grounds to the few cases occurring after the Convention was ratified by
the UK in 1988.

In the event, Pinochet was ordered to be sent back to Chile in January
2000 by Home Secretary Jack Straw on compassionate grounds, after
confirmation that he was suffering the effects of a series of minor
strokes. But, beyond Pinochet's own 16-month detention in two private
clinics and an eight-bedroomed house in Virginia Water, Surrey, the
internationally vital precedent had been established. Judges in France,
Belgium and Switzerland also began extradition requests.

More significantly for Pinochet himself, events in London had stimulated
the opening of scores more cases against him at home. His actual return to
Santiago in March was one of forced triumphalism by his supporters.
Greeted at the city's airport by a military band playing his favourite
"Lili Marlene", he hobbled across the tarmac from his wheelchair and waved
his walking stick in the air - a gesture interpreted by friends and foes
alike as proof that he had fooled the English doctors. But, against the
expectations of many, the courts stripped him of his parliamentary
immunity and proceedings against him went ahead, in the capable hands of
Chile's own answer to Judge Garzón, Judge Juan Guzmán.

Eventually, in July 2001 the Chilean courts adopted the Straw approach,
suspending investigation on grounds of "dementia" caused by continuing
minor strokes. But by this time, Pinochet's standing was in tatters, as
political expediency on the political right and revelations of the
brutalities of his regime reduced his admirers to a small hard core.
Before long, reforms of parliament abolished his senate seat and a series
of court rulings declared him fit to stand trial. In 2006 his last
remaining immunity to prosecution, as a former president, was removed to
allow him to be charged in a notorious case of the murder of opponents

By this time, imprisoned military officers, including Contreras, were
openly expressing disgust at Pinochet's refusal to accept any
responsibility for abuses while his subordinates were being jailed and
disgraced. By his death some 300 cases had been filed against him and
proceedings were going ahead in three especially infamous cases. For one
of these - multiple murders, torture and disappearance in a notorious
secret detention centre in Santiago known as Villa Grimaldi - he was
placed under house arrest. The most recent trial, begun in October 2006,
is for the disappearance of officials of Allende's government from La
Moneda palace on the day of the coup.

For many former supporters, however, the final straw was nor murder or
torture, but the revelation in 2005 by a US Senate investigation of
terrorist financing that in the previous two decades Pinochet had opened
and closed at least 128 bank accounts at nine US banks, an apparent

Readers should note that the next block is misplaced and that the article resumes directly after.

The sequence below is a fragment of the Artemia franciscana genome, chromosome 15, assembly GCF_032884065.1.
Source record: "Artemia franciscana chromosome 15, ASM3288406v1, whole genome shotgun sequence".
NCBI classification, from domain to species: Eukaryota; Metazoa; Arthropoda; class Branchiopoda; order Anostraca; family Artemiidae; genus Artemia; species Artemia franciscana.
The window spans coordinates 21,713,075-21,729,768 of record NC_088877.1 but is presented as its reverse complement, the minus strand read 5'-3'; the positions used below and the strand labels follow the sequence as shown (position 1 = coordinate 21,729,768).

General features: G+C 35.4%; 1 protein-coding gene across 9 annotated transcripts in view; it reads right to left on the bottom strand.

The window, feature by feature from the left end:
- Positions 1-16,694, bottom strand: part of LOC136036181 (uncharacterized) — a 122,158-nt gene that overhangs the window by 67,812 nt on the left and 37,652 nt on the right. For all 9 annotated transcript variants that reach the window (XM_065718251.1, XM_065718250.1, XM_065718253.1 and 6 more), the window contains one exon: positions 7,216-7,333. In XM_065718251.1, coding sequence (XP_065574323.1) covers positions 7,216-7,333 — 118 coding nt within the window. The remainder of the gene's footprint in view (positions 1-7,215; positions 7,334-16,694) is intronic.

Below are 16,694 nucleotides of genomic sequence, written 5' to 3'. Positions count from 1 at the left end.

money-laundering web through which almost US$ 20 million had been shuffled
back and forth. Later investigation revealed other acounts around the
world, and by early 2006 the alleged amount of deposits had risen to some
US$28m, a fortune apparently still tended by Pinochet himself despite the
supposed mental incapacity that had got him off the hook in London.

In Chile, investigations for tax evasion and passport falsification were
added to those for murder and torture, and speculation abounded about
state funds siphoned off and kickbacks for arms deals. For decades it had
been common to hear members of the Chilean elite claim that "Pinochet may
have been vicious but at least he was honest," and many had donated money
for his defense and living expenses in London. Now, as comparisons with Al
Capone, another notorious man of violence finally jailed for tax crimes,
became commonplace, they finally turned their backs.

He married María Lucía Hiriart Rodríguez om 1943, and they had two sons -
Augusto and Marco Antonio - and three daughters - Lucía, Jacqueline and
Veronica. His strong-willed wife, the daughter of a former member of
Congress, was always believed to be more of a political animal than her
husband. An opinionated First Lady, she was an important influence on him
throughout his career and was loathed or adulated quite as much.

Augusto Pinochet Ugarte, politician and soldier, born November 25, 1915;
died December 10 2006.


From: "andrew cooke" <andrew@...>

Date: Mon, 11 Dec 2006 10:57:39 -0300 (CLST)

Last night I had to catch the bus from Santiago back to La Serena.  The
company I use has a shuttle service between Providencia (where I live) and
the city centre - a small minibus.  The shuttle arrived late (about
23:40), but that wasn't so unusual.  We climbed onboard and the driver set
off down the main road through Santiago (Alameda).

When we were at the foot of Santa Lucia (a hill/landmark at the edge of
the centre), we had to stop.  Police in riot gear were clearing away their
barricade.  They then waved us through - we were one of the first vehicles
to travel down the street.  Just in front of us waas a car full of people
waving flags and banners.

Along the street were small groups of people - more than normal for a
Sunday night, but no big crowds.  In general, conditions were pretty good,
although we passed a couple of small fires, and some areas had broken
glass, rocks, stones, etc.  One part of the street was wet - I guess they
had been using a water cannon.